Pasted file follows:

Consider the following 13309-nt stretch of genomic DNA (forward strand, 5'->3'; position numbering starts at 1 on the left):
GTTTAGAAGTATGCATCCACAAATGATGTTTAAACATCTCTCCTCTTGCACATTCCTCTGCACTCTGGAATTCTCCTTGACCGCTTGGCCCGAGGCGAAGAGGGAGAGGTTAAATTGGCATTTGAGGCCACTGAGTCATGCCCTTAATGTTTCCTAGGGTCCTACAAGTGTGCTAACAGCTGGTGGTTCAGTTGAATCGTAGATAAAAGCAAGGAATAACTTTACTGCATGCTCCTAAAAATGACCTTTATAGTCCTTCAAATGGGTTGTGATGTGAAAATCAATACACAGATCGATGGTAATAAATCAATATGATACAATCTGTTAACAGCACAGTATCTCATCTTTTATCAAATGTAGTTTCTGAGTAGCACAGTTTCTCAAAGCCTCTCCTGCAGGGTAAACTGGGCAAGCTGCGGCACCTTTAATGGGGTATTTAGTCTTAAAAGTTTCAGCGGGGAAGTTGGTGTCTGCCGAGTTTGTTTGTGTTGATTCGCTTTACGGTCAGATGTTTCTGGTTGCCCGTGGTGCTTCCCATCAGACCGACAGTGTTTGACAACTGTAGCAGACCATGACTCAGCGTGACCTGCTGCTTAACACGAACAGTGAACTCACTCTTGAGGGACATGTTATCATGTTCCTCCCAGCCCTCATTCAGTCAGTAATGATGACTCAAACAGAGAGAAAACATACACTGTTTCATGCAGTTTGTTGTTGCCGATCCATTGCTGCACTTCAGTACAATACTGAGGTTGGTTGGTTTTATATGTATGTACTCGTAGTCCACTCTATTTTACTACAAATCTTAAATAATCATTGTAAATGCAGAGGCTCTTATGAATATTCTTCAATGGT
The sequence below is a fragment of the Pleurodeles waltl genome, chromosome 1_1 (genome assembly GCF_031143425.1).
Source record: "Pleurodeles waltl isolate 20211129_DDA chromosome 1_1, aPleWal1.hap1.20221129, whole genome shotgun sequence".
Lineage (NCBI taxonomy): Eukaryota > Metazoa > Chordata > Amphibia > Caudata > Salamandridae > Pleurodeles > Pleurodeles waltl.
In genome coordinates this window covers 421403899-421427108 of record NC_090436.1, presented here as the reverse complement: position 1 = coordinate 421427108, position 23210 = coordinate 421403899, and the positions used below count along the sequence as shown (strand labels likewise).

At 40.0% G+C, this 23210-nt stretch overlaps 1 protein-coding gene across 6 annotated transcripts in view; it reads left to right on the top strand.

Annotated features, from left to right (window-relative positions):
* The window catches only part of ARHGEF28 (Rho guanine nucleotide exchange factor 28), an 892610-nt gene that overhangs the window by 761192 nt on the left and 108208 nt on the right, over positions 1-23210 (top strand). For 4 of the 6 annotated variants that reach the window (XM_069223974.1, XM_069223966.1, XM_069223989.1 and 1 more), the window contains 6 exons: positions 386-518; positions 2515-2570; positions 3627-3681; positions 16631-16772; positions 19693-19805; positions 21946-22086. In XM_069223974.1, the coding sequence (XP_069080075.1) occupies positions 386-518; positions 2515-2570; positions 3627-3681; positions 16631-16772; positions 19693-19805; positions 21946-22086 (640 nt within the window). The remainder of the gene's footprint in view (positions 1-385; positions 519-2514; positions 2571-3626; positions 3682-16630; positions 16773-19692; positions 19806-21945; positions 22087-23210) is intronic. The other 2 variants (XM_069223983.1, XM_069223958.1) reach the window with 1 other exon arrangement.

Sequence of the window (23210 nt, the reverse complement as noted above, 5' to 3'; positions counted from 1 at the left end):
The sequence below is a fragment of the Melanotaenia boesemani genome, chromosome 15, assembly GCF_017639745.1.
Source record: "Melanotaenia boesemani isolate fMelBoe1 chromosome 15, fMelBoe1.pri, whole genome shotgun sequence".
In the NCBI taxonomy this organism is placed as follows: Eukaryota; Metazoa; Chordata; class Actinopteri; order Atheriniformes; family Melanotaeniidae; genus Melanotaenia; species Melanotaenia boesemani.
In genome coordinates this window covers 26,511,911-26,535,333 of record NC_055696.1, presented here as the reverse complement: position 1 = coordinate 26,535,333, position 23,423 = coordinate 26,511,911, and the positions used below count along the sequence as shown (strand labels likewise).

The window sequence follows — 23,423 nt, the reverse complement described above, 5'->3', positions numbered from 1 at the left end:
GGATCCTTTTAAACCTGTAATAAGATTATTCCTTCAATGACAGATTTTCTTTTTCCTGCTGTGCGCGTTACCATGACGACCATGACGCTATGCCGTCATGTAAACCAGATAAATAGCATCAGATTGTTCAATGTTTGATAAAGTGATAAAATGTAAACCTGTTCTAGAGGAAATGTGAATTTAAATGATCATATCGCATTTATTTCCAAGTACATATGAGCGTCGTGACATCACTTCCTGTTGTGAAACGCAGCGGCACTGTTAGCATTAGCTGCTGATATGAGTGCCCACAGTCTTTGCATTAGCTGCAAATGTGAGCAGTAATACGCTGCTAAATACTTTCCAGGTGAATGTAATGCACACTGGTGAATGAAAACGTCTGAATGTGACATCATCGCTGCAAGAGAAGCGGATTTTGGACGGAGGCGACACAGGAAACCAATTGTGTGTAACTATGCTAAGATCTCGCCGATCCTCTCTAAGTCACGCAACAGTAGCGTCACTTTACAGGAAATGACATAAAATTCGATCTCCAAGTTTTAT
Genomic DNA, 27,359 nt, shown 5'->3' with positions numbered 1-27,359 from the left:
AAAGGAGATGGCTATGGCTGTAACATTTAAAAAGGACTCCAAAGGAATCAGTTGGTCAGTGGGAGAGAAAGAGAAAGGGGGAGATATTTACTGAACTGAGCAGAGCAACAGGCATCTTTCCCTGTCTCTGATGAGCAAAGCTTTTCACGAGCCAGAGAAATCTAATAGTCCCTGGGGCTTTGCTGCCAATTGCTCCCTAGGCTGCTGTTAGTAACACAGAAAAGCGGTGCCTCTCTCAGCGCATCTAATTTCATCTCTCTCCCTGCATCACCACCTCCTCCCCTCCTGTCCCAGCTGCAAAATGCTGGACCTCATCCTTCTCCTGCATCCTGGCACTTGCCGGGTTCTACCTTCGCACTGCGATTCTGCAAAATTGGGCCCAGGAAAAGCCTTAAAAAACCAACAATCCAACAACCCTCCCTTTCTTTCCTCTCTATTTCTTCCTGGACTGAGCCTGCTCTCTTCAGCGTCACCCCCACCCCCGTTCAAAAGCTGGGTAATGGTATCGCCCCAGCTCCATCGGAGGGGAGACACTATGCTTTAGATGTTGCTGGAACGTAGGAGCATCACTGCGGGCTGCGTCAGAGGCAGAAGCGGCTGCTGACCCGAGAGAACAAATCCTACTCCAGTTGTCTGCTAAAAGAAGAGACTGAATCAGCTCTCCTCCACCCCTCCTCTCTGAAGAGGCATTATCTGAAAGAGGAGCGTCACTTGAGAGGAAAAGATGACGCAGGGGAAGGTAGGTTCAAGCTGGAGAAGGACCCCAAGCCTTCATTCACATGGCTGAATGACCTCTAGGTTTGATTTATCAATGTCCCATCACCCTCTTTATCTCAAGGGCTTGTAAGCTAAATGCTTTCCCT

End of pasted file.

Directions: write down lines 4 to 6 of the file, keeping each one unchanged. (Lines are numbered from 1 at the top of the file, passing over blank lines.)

Source record: "Pleurodeles waltl isolate 20211129_DDA chromosome 1_1, aPleWal1.hap1.20221129, whole genome shotgun sequence".
Lineage (NCBI taxonomy): Eukaryota > Metazoa > Chordata > Amphibia > Caudata > Salamandridae > Pleurodeles > Pleurodeles waltl.
In genome coordinates this window covers 421403899-421427108 of record NC_090436.1, presented here as the reverse complement: position 1 = coordinate 421427108, position 23210 = coordinate 421403899, and the positions used below count along the sequence as shown (strand labels likewise).